Femme fatale? Woman scorned? Righteously vengeful? Scary spellcaster? Heroine?
And HERCULES' female hero
Always a WomanIf you can just understand Woman, you can understand them all. Weak-willed and physically lacking, temptresses, dangerous when scorned, yet somehow, every time you think you've pinned them down, they exhibit some unpredictable behaviour, almost as if each woman were a distinct person. At least, that's the common attitude toward women in the ancient-world costume movie epics, where women can usually be counted on to detroy a kingdom without smearing their eyeliner. Both Jason and the Argonauts and "Once a Hero" temper the myth of dangerous female power: Jason by showing the difficulty of Medea's decision; Hercules by providing a spirited female heroine as counterpoint.
"Once a Hero's" gamine character fights hard to earn a place among the Argonauts on the quest to recover the fleece, and does it without trading on physical beauty and drifting about in wispy garments and elaborate hair-dos. In contrast, the scheming Medea is determined to increase Jason's suffering to the end of his days.
The earliest written forms of the legend attest to her motivation being her love for Jason, and give her a prominent role in the legend. The "cunning one" is the daughter of Aeëtes, king of Colchis, and of his wife Eidyia ("the knowing"), and is niece of Circe the notorious sorceress. When Jason arrives in Colchis, King Aeëtes sets him an impossible task in order to earn the fleece -- which Aeëtes has no intention of turning over. Medea provides the magical means to complete the task. When her brother Apsyrtus leads the pursuit, Medea contrives his murder and scatters his limbs behind the escaping Argonauts, forcing Aeëtes to delay to recover the body. Next, she helps Jason dispatch King Pelias and assume the throne of Iolcus: she uses a bath of magical herbs to restore the youth of Jason's father Aeson, but gives different herbs to Pelias' daughters, who boil their father to death.
But, as in the story of Theseus, Ariadne, and the Minotaur, the woman ultimately loses everything for making a bold and difficult decision.
All is well until Medea and her new family travel to Corinth, where Jason agrees to marry the daughter of King Creon (whose name, incidentally, means "ruler"). Although Medea herself is a princess by birth, she is not as useful to Jason as a familial alliance with a powerful local king. Medea sends the princess a poisoned wedding garment, then kills her own children to further augment Jason's suffering. In the play by Seneca, Roman author of much later times (advisor in the court of Nero in the1st century A.D.), Medea casts her children's bodies dramatically from a rooftop to Jason's feet, accompanied by lightning and thunder, and makes her escape in a flaming chariot drawn by flying serpents. Seneca enjoyed a good grand guignol.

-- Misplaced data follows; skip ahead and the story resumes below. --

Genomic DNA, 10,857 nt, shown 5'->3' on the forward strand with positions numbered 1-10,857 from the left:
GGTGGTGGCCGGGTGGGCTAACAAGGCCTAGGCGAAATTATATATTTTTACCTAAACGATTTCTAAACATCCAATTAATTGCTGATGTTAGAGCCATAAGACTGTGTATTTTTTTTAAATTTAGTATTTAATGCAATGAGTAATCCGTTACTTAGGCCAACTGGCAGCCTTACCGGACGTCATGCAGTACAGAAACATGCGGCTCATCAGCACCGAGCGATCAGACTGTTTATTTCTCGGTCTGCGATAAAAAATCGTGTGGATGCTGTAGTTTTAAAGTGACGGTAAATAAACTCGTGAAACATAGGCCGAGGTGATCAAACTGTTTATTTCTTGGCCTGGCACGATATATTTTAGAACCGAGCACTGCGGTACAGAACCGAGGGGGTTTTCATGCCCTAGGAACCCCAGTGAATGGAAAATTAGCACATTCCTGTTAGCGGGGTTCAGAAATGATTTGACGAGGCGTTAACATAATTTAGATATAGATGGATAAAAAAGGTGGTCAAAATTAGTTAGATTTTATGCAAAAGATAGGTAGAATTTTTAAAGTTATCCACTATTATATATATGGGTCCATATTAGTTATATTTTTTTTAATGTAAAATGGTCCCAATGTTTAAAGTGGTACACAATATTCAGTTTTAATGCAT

Medea was ancient theatre's larger-than-life tragic figure, madwoman, witch, exotic horror queen, who wins against Jason at the end -- at the cost of all her own happiness. Is it Medea's victory, or simply an aspect of Jason's tragic flaw, his hero's hubris? Is it Medea's tragic flaw, that her destroyed pride leads her to slaughter her own children?
Medea is wise, crafty, adept at magic. She possess not simply some mysterious female magic, but skills she has learned from or been granted by her goddess, the formidable Hekate, whose power is beyond the Olympians. Medea is a force to be respected, but she becomes a tool Jason uses in his recovery of the fleece. Jason's actions are somewhat questionable. He arrives in Colchis, he publicly declares, "in peace." If he cannot get the fleece by stealth, he will use force of arms. His gods command him to recover the fleece; it will bring prosperity to the kingdom that is rightfully his, though the departure of the fleece from Colchis will bring troubles to that land. Of course, the gods are simply amusing themselves. This is one of several games Hera and Zeus play during their leisure hours together. When the quest is finished, they turn away from the mortals and turn their loving attention to each other.
Medea makes a difficult decision primarily for a womanish reason -- her heart tells her to do so -- but, to a surprising degree in a film of this period, it is also a considered intellectual choice. Medea believes it is the will of her goddess that she support Jason's cause against that of her own country. Colchis will survive; it has its rightful ruler. Jason has yet to recover his throne and needs magical help. Medea is not the king's daughter in this film, sister to the prince who must combat Jason, so the stakes for her are slightly lower. She is brave though not tough. She hangs back and looks on worriedly as Jason battles the hydra; she is nearly killed and must be healed by the fleece.
Jason ends with the couple in each other's arms. They have yet to have their children together, Jason has yet to abandon her. It's a happy ending all around.
This queenly woman is named only as "Priestess" and is never, as the episode was broadcast, addressed by any name. There's the possibility she is simply yet another agent of Hera dispatched against Hercules, an avatar of the goddess. In this universe, Hera has taken on all the negative qualities ever ascribed to her in myth and all the bad reputation ascribed to Hekate as well, and her followers are fanatics. The "Priestess" is the motivator behind the scenes on the goddess' behalf; she delivers the magical teeth into enemy hands, setting off another battle of the bones. She is a woman badly treated, unforgiving, and villainous. She uses others to do her dirty work.
Bibliography: The memory of many years of classics studies, but all facts checked with ancient sources (including Hesiod, Pindar, Euripides, and Seneca) and the Oxford Classical Dictionary.